WASHINGTON — The Internal Revenue Service today released revised Form 941 enabling employers to properly report the newly-extended payroll tax cut benefiting nearly 160 million workers.

Under the Middle Class Tax Relief and Job Creation Act of 2012, enacted yesterday, workers will continue to receive larger paychecks for the rest of this year based on a lower social security tax withholding rate of 4.2 percent, which is two percentage points less than the 6.2 percent rate in effect prior to 2011. This reduced rate, originally in effect for all of 2011, was extended through the end of February by the Temporary Payroll Tax Cut Continuation Act of 2011, enacted Dec. 23.

No action is required by workers to continue receiving the payroll tax cut. As before, the lower rate will have no effect on workers’ future Social Security benefits. The reduction in revenues to the Social Security Trust Fund will be made up by transfers from the General Fund.

Self-employed individuals will also benefit from a comparable rate reduction in the social security portion of the self-employment tax from 12.4 percent to 10.4 percent. For 2012, the social security tax applies to the first $110,100 of wages and net self-employment income received by an individual.

The new law also repeals the two-percent recapture tax included in the December legislation that effectively capped at $18,350 the amount of wages eligible for the payroll tax cut. As a result, the now repealed recapture tax does not apply.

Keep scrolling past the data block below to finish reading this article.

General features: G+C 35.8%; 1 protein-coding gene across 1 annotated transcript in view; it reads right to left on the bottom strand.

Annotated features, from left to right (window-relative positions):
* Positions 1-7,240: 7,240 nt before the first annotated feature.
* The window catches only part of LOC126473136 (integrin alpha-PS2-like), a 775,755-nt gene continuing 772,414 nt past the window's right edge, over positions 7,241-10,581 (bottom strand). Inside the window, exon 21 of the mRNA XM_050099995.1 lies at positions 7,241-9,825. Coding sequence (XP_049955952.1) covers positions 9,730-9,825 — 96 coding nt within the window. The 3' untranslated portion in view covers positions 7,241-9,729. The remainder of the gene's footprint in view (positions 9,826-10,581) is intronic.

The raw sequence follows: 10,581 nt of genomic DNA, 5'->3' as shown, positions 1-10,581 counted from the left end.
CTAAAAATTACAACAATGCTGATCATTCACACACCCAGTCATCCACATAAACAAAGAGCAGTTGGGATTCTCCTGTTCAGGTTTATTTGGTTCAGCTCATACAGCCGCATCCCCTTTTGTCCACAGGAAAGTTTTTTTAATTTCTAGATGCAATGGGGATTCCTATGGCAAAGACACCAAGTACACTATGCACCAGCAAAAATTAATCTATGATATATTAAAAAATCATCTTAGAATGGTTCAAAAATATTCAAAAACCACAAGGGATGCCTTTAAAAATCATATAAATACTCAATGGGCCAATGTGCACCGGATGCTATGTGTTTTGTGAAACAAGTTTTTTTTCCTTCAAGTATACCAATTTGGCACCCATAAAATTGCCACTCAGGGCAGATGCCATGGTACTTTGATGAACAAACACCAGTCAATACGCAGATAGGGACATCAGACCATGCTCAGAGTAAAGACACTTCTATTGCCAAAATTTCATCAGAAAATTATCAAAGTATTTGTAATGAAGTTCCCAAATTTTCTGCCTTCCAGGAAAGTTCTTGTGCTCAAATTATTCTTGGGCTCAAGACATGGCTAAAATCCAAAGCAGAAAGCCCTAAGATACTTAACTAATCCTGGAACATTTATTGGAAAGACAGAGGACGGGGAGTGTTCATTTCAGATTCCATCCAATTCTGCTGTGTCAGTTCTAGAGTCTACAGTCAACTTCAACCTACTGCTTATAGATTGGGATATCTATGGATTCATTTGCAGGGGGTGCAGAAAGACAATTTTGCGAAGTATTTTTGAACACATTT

The IRS will issue additional guidance, as needed, to implement the newly-extended payroll tax cut, and any further updates will be posted on IRS.gov.

Legal Disclaimer: This article is intended for informational purposes only and by no means should replace or substitute other legal documents (governmental or non-governmental) reflecting similar content or advice. If you have any questions concerning your situation or the information provided, please consult with an attorney, CPA or HR Professional.

Why Did My Taxes Change?

Tuesday, January 17th, 2012

Employee Net PayEach year, payroll departments are inundated with inquiries about changes to the net pay employees receive.  In most cases, a simple reminder that the tax tables change as of January 1st is enough, but some employees will want to confirm that the correct amount of tax was withheld from their paycheck.  Here’s a simple way employees can do their own verification by using the tables in the “Wage Bracket Method for Income Tax Withholding” section in the IRS Publication 15, the Employer’s Tax Guide.

This IRS publication, which also includes a lot of other useful information about income taxes, can be found by clicking here.

Six Important Facts about Dependents and Exemptions